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If you are refering "vous" formally to single person would "Vous n'êtes pas arrivé en retard". Arrivé without the "s".
Well, I did it again, and my frustration is really mounting.
I went with "des ordannances" thinking that 1) "some" is implied here (one goes to the pharmacy for some/any prescriptions) and 2) prescriptions are countable.
Since the answer is "les", I have to ask: does the use of "on" (instead of "nous") automatically imply the statement is general and thus the use of le/la/l'/les?
Would these then be correct? Nous servons du café. -and- On serve le café. That does not seem right to me.
Or, is it just because I translated just the part of the sentence ("or for prescriptions at the pharmacy") and not that part of the sentence as part of the whole sentence...?
Maybe I need clarification on how to distinguish "general" statements from "some/any" statements or learn if there is some additional concept that I need to consider when deciding between les and des.
This exercise is titled, Le Sun7 Beach...
It should be, Le Sunset Beach...
The same error occurs in the second phrase of the exercise.
hi. I´m looking for friends
Report the time from 4-12 in half hours in french
Report the time from 4-12 in quarter past hours in french
Report the time from 4-12 in quarter to the next hour in french
Is the audio for “parce que je n'ai pas envie de manquer le début du concert” correct? My “French ears” are admittedly not the best, but I’m not getting “envie de manquer” at all, more something like “vide … quel”…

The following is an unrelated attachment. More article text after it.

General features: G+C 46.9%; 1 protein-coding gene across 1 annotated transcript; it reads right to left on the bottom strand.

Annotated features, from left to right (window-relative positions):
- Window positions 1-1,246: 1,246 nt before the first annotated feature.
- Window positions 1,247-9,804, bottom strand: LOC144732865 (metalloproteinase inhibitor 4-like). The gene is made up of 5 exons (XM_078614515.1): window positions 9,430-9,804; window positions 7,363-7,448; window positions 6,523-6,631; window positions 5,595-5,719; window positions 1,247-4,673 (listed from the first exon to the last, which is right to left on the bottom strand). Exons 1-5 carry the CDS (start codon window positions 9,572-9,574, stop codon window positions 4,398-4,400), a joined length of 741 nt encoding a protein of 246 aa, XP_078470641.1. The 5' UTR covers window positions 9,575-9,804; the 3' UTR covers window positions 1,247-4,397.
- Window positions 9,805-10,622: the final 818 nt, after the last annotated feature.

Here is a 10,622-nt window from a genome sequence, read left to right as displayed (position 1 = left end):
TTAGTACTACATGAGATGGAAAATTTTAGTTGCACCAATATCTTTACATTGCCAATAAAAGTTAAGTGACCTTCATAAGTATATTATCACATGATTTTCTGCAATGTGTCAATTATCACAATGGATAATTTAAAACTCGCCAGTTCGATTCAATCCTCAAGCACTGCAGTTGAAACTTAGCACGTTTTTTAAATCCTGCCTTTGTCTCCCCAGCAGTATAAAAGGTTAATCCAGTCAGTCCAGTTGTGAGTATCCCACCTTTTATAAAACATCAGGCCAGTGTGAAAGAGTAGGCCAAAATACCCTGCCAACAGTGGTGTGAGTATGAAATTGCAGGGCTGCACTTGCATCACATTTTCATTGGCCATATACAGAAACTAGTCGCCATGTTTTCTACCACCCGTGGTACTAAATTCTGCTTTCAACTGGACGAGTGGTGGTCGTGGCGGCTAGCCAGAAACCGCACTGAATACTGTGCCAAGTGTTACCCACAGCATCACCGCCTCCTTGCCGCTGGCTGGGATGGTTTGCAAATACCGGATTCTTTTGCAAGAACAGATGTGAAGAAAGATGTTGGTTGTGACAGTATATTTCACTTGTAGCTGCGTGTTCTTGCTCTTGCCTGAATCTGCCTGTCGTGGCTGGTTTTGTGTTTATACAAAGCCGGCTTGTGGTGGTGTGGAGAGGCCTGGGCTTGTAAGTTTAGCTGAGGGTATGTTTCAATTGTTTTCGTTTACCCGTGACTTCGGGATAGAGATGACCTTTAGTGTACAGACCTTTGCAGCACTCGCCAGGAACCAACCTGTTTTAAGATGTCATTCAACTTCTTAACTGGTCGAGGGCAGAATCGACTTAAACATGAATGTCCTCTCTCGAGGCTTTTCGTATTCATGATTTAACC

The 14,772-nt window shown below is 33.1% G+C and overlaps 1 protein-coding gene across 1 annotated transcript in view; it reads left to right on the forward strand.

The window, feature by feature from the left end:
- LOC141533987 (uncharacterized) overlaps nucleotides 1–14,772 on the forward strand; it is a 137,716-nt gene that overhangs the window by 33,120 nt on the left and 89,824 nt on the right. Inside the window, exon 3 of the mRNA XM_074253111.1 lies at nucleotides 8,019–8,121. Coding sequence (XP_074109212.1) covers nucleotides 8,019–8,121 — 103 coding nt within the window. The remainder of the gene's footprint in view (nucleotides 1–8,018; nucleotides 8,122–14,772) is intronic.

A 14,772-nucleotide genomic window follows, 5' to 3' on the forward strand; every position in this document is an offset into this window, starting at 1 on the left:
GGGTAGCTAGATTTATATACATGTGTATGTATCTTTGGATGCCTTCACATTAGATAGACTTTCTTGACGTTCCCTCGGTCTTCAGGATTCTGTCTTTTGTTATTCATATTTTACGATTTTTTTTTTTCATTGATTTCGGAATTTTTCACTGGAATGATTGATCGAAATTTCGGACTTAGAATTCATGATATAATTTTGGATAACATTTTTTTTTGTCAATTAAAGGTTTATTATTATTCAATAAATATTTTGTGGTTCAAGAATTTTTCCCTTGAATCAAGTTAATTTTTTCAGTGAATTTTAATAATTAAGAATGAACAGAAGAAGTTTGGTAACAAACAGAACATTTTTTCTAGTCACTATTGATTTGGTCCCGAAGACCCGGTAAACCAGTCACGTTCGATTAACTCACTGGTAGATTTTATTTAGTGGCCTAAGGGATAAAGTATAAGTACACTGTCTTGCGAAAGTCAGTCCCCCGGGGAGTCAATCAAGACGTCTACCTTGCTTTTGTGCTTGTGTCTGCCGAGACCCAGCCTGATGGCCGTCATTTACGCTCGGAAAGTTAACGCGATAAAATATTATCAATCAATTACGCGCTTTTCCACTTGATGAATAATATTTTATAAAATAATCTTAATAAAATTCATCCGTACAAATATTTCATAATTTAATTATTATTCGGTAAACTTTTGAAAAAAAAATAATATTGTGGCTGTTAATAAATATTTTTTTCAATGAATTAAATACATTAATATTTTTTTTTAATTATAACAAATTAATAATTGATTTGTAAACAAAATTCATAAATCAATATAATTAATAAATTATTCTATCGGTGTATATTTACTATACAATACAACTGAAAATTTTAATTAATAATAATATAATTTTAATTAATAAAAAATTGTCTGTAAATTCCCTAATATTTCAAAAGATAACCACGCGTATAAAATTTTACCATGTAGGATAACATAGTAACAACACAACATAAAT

Why am I unable to retake the quick, 2 question quiz at the end of a lesson? I have put the lesson in my notebook, gone to my notebook to retake the quiz, but it still says I took the quiz 3 days ago,Go to you notebook not to kwiz this topic as many times as you like.
This is not consistent, but it is also not infrequent. It helps me know that I DI know the material and can move on.
In the phrase, "Enfin, après vous être imprégnés de tous les paysages somptueux,", I don't understand how "vous être imprégnés" using the infinitive in the French corresponds to the English translation, "after soaking up". Is "être" a typo where "êtes" should have been used instead?
All the examples are with the verb ETRE.(TO BE). Is it correct to assume that this construct can work for ALL(??) 'copular' type verbs. I can't see it working with non 'copular type' verbs.
1)He looks great..and she does too == il a l'air bien et elle l'a l'air aussi(not sure of this one)
2)The roses smell pleasant and the carnations smell pleasant too== les roses sentent agréables et les oeilets le sentent aussi(smells ok to me).
3)what about a sentence like "she became angry then they became angry too== elle s'est mis en colere ensuite ils le se sont mis (??)
Just asking 'for a friend' could you add a note in the lesson that the direct object pronoun occupies its usual place before the verb ...although it is acting like an adjective,